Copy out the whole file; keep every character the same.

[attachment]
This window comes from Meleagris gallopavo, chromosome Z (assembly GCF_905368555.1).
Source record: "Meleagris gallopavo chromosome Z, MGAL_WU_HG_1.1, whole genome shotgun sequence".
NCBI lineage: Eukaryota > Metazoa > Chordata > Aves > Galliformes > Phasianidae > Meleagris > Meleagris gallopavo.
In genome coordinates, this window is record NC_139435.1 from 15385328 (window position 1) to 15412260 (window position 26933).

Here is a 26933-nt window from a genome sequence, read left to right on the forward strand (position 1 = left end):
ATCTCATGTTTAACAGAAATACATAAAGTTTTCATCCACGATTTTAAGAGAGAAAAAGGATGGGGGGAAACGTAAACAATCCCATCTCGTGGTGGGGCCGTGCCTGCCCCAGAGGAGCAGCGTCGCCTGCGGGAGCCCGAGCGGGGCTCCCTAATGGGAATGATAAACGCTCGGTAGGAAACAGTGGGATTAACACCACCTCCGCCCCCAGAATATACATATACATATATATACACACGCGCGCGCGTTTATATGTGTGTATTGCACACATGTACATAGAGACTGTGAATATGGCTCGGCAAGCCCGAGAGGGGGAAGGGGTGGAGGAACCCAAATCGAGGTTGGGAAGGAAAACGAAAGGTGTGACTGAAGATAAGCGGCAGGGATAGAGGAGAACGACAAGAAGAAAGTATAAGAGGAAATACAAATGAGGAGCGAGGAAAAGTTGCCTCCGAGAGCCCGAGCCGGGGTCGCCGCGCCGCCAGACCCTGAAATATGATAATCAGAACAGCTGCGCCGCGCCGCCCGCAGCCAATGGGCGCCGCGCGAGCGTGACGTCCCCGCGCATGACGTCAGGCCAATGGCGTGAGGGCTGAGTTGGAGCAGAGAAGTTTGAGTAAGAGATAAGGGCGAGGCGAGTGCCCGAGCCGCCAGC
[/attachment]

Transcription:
This window comes from Meleagris gallopavo, chromosome Z (assembly GCF_905368555.1).
Source record: "Meleagris gallopavo chromosome Z, MGAL_WU_HG_1.1, whole genome shotgun sequence".
NCBI lineage: Eukaryota > Metazoa > Chordata > Aves > Galliformes > Phasianidae > Meleagris > Meleagris gallopavo.
In genome coordinates, this window is record NC_139435.1 from 15385328 (window position 1) to 15412260 (window position 26933).

Here is a 26933-nt window from a genome sequence, read left to right on the forward strand (position 1 = left end):
ATCTCATGTTTAACAGAAATACATAAAGTTTTCATCCACGATTTTAAGAGAGAAAAAGGATGGGGGGAAACGTAAACAATCCCATCTCGTGGTGGGGCCGTGCCTGCCCCAGAGGAGCAGCGTCGCCTGCGGGAGCCCGAGCGGGGCTCCCTAATGGGAATGATAAACGCTCGGTAGGAAACAGTGGGATTAACACCACCTCCGCCCCCAGAATATACATATACATATATATACACACGCGCGCGCGTTTATATGTGTGTATTGCACACATGTACATAGAGACTGTGAATATGGCTCGGCAAGCCCGAGAGGGGGAAGGGGTGGAGGAACCCAAATCGAGGTTGGGAAGGAAAACGAAAGGTGTGACTGAAGATAAGCGGCAGGGATAGAGGAGAACGACAAGAAGAAAGTATAAGAGGAAATACAAATGAGGAGCGAGGAAAAGTTGCCTCCGAGAGCCCGAGCCGGGGTCGCCGCGCCGCCAGACCCTGAAATATGATAATCAGAACAGCTGCGCCGCGCCGCCCGCAGCCAATGGGCGCCGCGCGAGCGTGACGTCCCCGCGCATGACGTCAGGCCAATGGCGTGAGGGCTGAGTTGGAGCAGAGAAGTTTGAGTAAGAGATAAGGGCGAGGCGAGTGCCCGAGCCGCCAGC